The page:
In times of economic hardship, one area where few of us will take risks is in the myriad types of insurance we all have, and for understandable reasons. Insurance in many areas is either compulsory or highly advisable.
However, many of us have also had problems in being able to rely on insurance, with insurers seeking to rely on contract clauses which are either unclear or blatantly unfair. The biggest problem of all is that, if facing a dispute with insurers, this is a classic David vs Goliath situation and many individuals or businesses simply give up or give in.
The above are the obvious ways in which insurers may not always play fair, but there are unfortunately others as well.
Another example relates to fraud. There is very significant and hard evidence of major fraud in car accident personal injury claims over the last decade. So much so that there are postcodes in the UK with ridiculously high incidences of minor accidents and whiplash claims. the insurers have known about these areas for some time and yet have done little, in conjunction with the police to sort the problem out. Instead, they have taken the line of least resistance. Car insurance is of course compulsory – so their response has simply been to raise premiums for all drivers, which is frankly outrageous.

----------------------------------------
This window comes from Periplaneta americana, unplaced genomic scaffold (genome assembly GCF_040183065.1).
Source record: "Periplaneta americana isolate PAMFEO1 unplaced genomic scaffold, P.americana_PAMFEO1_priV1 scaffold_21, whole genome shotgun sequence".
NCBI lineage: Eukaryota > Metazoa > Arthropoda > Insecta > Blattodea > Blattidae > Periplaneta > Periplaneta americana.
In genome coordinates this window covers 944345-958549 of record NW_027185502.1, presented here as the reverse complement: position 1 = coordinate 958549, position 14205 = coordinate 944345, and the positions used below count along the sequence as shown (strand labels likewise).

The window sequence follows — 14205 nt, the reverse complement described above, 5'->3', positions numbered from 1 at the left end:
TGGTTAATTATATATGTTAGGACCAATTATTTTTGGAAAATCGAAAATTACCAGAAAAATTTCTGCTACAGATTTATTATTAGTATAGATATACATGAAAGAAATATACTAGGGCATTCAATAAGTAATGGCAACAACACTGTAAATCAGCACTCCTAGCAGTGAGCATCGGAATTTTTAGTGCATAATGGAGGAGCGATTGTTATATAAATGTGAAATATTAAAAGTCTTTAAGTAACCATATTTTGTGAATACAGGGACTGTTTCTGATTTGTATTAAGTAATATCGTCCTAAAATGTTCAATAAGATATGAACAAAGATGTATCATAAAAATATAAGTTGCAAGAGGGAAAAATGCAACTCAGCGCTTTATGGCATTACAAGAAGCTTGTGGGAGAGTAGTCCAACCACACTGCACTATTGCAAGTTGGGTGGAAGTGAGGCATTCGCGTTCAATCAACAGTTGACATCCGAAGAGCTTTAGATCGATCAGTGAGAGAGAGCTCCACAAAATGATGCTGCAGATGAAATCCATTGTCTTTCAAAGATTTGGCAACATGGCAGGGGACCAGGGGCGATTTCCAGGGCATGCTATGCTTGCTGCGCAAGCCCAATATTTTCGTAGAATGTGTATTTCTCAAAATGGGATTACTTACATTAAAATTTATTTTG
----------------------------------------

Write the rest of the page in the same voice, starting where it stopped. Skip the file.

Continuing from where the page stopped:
another scandal has been the misselling of unecessary insuarnce products such as Payment Protection Insurance and only yesterday, it came to light that vulnerable old people were being sold policies to cover care home costs by a subsidiary of HSBC which were inappropriate for their circumstances.
Other than a generalised moan against insurance companies, this post was prompted by a US story we came across today, which makes interesting reading. Here is the link to the story, which in essence shows that insurers are quick to access death records so as to stop paying benefits but slow in advising beneficiaries of rights to pay outs where policies provide for this.
What do you think of this issue – have you had bad experiences with insurance ?
Finally, not all insurers operate in the above ways, there are of course good and bad, but the general principles about the power of insurance companies nonetheless apply.